I’m putting on my make up in the bathroom and you come in wanting to talk. You look frustrated and tell me how hard it is to be caught between being a teenager and a little kid.
Today you turn 11, and you say there are so many changes and the process is emotionally exhausting and it feels like you’ll never get there. We’ve been through it before and I have my go-to encouragements, but this time God strikes my heart with a new compassion because I realize I’m there too. My circumstances are different but I’m still caught in between.
When I see myself in the mirror of the Word, I feel the tension between the already and the not yet, and I think I’ll never be what I should be and I can relate to all the awkward in the process of change. Saying the wrong thing at the wrong time, growing into what God is making me, not feeling at home in my own skin (or feeling too at home there) when my spirit is (or should be, depending on the day) pulling toward heaven.
So I look at your big brown eyes so full of the complexities of where you are in life and I tell you I know. I know how hard it is, sweet girl. I know the growing pains and the long path to change that feels like one step forward and two steps back. I know the frustration of day by day wondering who you really are and what you’re really becoming.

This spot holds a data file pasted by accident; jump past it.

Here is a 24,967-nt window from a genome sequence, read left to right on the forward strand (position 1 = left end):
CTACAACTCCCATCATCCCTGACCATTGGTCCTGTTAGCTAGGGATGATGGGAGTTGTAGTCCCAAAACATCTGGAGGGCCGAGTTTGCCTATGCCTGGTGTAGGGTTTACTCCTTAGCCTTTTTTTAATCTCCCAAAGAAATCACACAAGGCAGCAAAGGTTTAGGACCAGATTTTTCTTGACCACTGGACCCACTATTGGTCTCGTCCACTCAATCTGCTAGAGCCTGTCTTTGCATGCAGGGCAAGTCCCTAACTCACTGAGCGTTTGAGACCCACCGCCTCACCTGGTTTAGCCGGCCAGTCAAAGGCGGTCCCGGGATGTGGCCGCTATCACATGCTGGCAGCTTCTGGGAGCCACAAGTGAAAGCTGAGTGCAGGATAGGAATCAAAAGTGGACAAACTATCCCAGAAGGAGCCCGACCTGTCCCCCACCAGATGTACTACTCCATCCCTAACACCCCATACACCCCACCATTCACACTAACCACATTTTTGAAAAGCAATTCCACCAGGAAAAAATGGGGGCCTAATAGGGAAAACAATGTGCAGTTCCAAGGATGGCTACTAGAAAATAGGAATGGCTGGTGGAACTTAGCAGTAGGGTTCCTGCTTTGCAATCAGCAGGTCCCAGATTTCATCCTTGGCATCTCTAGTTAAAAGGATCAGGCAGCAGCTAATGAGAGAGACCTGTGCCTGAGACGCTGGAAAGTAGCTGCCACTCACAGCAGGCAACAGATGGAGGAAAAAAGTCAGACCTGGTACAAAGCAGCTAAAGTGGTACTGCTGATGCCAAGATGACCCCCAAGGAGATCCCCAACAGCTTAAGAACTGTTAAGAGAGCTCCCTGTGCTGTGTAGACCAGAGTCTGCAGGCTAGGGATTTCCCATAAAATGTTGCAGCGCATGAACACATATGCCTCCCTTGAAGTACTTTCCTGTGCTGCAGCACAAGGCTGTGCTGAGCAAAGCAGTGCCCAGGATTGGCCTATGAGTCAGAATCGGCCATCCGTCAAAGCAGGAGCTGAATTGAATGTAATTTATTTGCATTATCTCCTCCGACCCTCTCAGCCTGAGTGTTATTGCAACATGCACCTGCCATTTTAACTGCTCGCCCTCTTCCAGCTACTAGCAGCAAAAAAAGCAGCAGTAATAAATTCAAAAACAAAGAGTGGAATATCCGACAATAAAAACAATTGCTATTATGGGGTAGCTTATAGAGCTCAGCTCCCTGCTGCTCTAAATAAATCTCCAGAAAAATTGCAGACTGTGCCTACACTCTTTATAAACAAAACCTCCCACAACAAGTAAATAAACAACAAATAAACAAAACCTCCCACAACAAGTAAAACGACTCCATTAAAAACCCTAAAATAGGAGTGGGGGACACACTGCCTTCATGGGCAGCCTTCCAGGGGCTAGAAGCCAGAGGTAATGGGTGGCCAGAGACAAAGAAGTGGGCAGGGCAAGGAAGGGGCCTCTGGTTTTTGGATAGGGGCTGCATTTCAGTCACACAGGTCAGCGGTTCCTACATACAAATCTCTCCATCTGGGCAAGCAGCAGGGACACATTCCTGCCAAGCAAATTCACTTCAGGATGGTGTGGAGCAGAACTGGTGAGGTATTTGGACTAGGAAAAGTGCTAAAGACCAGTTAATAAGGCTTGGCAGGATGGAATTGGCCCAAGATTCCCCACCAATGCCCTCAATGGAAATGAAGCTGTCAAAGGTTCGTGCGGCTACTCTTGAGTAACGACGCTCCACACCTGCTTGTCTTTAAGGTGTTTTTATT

And once again, I find myself almost out of words, out of pretty bows to tie up all those concerns and sadnesses and overwhelming feelings. There are fewer quick fixes the older you get. No more just kissing boo-boos as you skip off happily. But really, that’s a sign you’re right where you need to be, feeling the tension, feeling God forming Jesus in you, feeling God pulling you toward him, and seeing God change you into the woman he wants you to be.
So I tell you that we will struggle together to get where God is taking us.
We have a saying as the teenage years approach, looming before us like a necessary but unwanted rain storm. It’s not becoming a teenager that could make us grow apart. We remind each other: the only thing that can make us grow apart is sin. Only sin can create a wedge between us.
So as you’re stuck in the middle, between your teenage years and your childhood, make a habit now of fighting sin. Don’t let others tell you how you should look, act, and talk. Don’t let others tell you what you need and how you should feel. Don’t listen when your peers say we don’t understand, are old-fashioned, and unloving.
Instead, I’ll take one side of that shield of faith, described in Ephesians 6, and you take the other and together we’ll help guard our hearts against the devil and all his schemes we are so prone to follow. We’ll oppose those fiery darts of well-timed temptations that he’s hurling at us. And I’ll keep teaching you to use that sword, which is the Word of God, to combat the lies your generation and mine are screaming in our faces.
One day, Stell, we will be what we should be. And because of the difficult journey there, it will make our arrival all the sweeter. But until then, if we have to live between where we’ve been and where we’re going, I’m really glad that we’re caught here together.